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Postby CalebBurns3L » Fri Nov 17, 2017 2:20 pm

Wait so is a hybridized orbital basically the addition of two orbitals? So the hybridization of an s orbital and a p would have 8 orbitals? I'm a little confused on what's actually going on here.

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Re: Hybridization

Postby MadisonFuentes1G » Fri Nov 17, 2017 3:09 pm

It’s not the addition of orbitals but rather of a merging of the two. If you look at the amount of energy of the hybrized orbital, it will fall in between the two original ones. There is a conservation in the number of electrons for hybridization, it’s just their placement that changes.

Wenxin Fan 1J
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Re: Hybridization

Postby Wenxin Fan 1J » Fri Nov 17, 2017 9:42 pm

Hybridization is basically the fusion of two orbitals to to form a new set of orbitals to hold electrons.

Jordan Foster
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Re: Hybridization

Postby Jordan Foster » Fri Nov 17, 2017 10:22 pm

The reason we talk about hybridization is because the Lewis Structures are only accurate to a certain extent. There are many structures for which Lewis Structures do not work or make sense, which is where hybridization comes into play. Hybridization is a more detailed, yet more accurate version of electron density.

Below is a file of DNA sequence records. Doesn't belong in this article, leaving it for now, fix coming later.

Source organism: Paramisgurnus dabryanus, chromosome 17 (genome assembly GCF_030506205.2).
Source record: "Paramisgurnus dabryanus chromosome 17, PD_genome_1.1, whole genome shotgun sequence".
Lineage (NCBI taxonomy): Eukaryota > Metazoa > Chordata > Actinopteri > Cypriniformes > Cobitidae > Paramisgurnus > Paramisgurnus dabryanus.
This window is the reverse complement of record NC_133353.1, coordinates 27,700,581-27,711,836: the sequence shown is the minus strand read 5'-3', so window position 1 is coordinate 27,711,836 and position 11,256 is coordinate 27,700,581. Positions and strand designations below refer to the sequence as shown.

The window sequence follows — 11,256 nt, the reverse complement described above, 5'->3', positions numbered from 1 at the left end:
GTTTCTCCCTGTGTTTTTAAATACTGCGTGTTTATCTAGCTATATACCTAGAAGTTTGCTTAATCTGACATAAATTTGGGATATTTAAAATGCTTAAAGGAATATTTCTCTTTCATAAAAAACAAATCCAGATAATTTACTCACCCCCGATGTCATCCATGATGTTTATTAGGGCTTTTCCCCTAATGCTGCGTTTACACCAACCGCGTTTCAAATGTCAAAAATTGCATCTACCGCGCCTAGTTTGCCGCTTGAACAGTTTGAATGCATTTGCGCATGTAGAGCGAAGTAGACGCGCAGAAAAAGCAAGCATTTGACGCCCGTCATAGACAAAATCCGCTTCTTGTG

Scott Chin_1E
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Re: Hybridization

Postby Scott Chin_1E » Sat Nov 18, 2017 11:29 am

As mentioned above, hybridization is the fusion of two different orbitals (the s and the p) which enable such atoms such as Carbon to form more than just 2 bonds as it would be expected to make. Instead, the "hybridization" of the s and p orbitals further show that Carbon will form 4 bonds rather than 2.

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Re: Hybridization

Postby 404995677 » Sun Nov 19, 2017 6:06 pm

Does hybridization also allow for lower stability?

Sophie 1I
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Re: Hybridization

Postby Sophie 1I » Sun Nov 19, 2017 6:24 pm

Hybridization is the merging of two different orbitals to form a new atomic orbital which can change the bonding properties.

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